MINNEAPOLIS — Last Tuesday, Michigan’s season met a flummoxing low point in its loss to last-place Penn State — a result that left many in a futile search for answers.
Charles Matthews, though, had no problems pinning an explanation to the loss.
“Sense of urgency, lack of focus right there,” the redshirt junior said at the time. “Simple as that.”
So after the loss, Matthews and junior guard Zavier Simpson, the team’s unquestioned leaders, imparted their wisdom on the rest of the Wolverines’ young roster.
“We just gotta be extremely locked in and come out to play every night,” said sophomore Jordan Poole, relaying their message. “Take the exact same approach. It can be hard if you go and play a team that doesn't have that many wins in the league or you beat a team already earlier in the year.”
Thursday night, faced with an opponent who checked both those boxes, the Wolverines did exactly that, beating Minnesota, 69-60.
In the entirety of Michigan’s 31-game schedule, there may have been no easier game to overlook than its trip to Minneapolis. For months, the season has built to a crescendo of the Wolverines’ weekend showdown with Michigan State. The two schools have resided at the top of the conference standings all season, ranking in the nationwide top-10 together, bound on a collision course that will meet its destination over the next two weeks — in Ann Arbor on Sunday and then 13 days later in East Lansing.
So when Michigan’s offense came out flat against the Golden Gophers, hitting just 11-of-31 shots before halftime, it would have been easy to concede that this wasn’t its day and move on to bigger things. Simpson and Matthews, though, wouldn’t let that happen.
“They stay on us,” Poole said. “They know that the game can change at any point in time and runs happen so we gotta stay locked in 24/7. Being able to have figures like that who've been in situations like this before is huge.”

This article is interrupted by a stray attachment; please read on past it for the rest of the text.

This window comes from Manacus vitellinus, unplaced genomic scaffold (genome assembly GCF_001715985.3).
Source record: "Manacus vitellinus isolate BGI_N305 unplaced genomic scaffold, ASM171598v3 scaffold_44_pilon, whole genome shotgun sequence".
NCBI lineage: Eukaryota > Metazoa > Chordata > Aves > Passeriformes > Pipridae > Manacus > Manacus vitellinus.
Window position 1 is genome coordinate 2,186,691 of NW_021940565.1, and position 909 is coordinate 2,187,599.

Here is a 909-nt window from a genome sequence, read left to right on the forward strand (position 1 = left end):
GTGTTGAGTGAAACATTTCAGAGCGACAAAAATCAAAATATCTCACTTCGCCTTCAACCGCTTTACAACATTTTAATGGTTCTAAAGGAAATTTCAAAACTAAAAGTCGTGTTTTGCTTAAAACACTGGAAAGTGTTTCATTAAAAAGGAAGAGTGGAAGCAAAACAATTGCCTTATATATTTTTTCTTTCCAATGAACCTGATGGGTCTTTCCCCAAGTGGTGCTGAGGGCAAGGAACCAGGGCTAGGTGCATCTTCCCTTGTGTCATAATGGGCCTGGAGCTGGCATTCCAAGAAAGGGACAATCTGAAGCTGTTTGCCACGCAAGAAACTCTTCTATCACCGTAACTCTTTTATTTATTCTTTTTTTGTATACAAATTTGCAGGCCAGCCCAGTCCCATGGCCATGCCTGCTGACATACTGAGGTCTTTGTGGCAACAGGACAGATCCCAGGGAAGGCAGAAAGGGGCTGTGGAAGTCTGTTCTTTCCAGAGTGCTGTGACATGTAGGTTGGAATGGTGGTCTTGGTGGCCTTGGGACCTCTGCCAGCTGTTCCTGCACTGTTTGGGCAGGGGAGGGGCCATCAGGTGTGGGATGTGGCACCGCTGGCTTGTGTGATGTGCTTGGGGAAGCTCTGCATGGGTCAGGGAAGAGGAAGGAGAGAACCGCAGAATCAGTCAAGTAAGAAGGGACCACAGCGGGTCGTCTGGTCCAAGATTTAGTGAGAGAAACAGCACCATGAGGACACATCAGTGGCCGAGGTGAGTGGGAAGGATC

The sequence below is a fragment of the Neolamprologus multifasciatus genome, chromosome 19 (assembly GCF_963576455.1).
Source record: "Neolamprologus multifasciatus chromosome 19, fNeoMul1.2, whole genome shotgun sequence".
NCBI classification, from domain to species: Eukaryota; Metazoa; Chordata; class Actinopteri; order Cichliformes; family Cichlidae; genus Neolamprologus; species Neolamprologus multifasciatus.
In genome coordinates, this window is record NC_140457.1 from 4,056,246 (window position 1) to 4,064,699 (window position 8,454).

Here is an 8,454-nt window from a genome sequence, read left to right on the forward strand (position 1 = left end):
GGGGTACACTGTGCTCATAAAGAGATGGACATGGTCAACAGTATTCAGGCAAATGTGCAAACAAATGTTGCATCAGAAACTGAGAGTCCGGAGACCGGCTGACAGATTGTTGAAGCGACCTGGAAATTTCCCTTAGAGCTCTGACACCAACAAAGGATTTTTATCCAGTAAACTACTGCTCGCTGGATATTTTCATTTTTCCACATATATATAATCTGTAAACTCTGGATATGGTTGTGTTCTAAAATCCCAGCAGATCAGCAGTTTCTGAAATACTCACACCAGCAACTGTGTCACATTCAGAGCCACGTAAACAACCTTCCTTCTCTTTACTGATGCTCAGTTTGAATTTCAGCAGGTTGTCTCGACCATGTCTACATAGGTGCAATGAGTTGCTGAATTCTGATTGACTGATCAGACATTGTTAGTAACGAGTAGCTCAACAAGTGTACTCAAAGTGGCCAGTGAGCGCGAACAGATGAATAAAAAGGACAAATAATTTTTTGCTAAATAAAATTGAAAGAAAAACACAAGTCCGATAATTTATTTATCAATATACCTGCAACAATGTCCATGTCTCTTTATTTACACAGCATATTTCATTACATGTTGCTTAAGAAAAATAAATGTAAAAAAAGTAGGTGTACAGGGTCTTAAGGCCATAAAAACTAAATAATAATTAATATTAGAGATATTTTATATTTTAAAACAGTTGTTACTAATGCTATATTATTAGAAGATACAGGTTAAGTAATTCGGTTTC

Led by its two leaders — who finished with five of its six steals — the Wolverines’ defense paved the way for a dominating win that could have been anything but, considering the offensive struggles.
If Michigan’s first-half offense was ugly, Minnesota’s teetered on unwatchable. When the officials came back onto the court minutes after the halftime buzzer to rule that Daniel Oturu’s putback had beat the clock, it sent the Williams Arena crowd into a frenzy — out of reprieve as much as joy. After all, the points merely decided which pitiful point total the Golden Gophers would enter the break with, 16 or 18.
“With the guys that we have defensively right now, I think that they understand that this is the one consistent thing we can have every day,” said Michigan coach John Beilein.
At the heart of it?
“If you listened to our walkthroughs, you would hear Zavier and Charles talking to people about what’s next and what we can do and giving alternatives to things,” Beilein said. “They’re coaching that defense just as much as our coaching staff is.”
And when the Wolverines’ offense got back on track in the second half — hitting eight of its 14 threes — they raced out to a 20-point lead that consigned the early struggles to history.
That same offensive spurt, though, also came against Penn State, when Michigan scored 20 points in the first eight minutes of the half to cut its deficit to five. The problem then was that a 16-point deficit proved insurmountable. On the back of a renewed focus, that wasn’t an issue this time around.
Or — for a simpler answer — just ask assistant coach Luke Yaklich, who strode into Poole’s postgame scrum, coughed and offered up one word before moving on: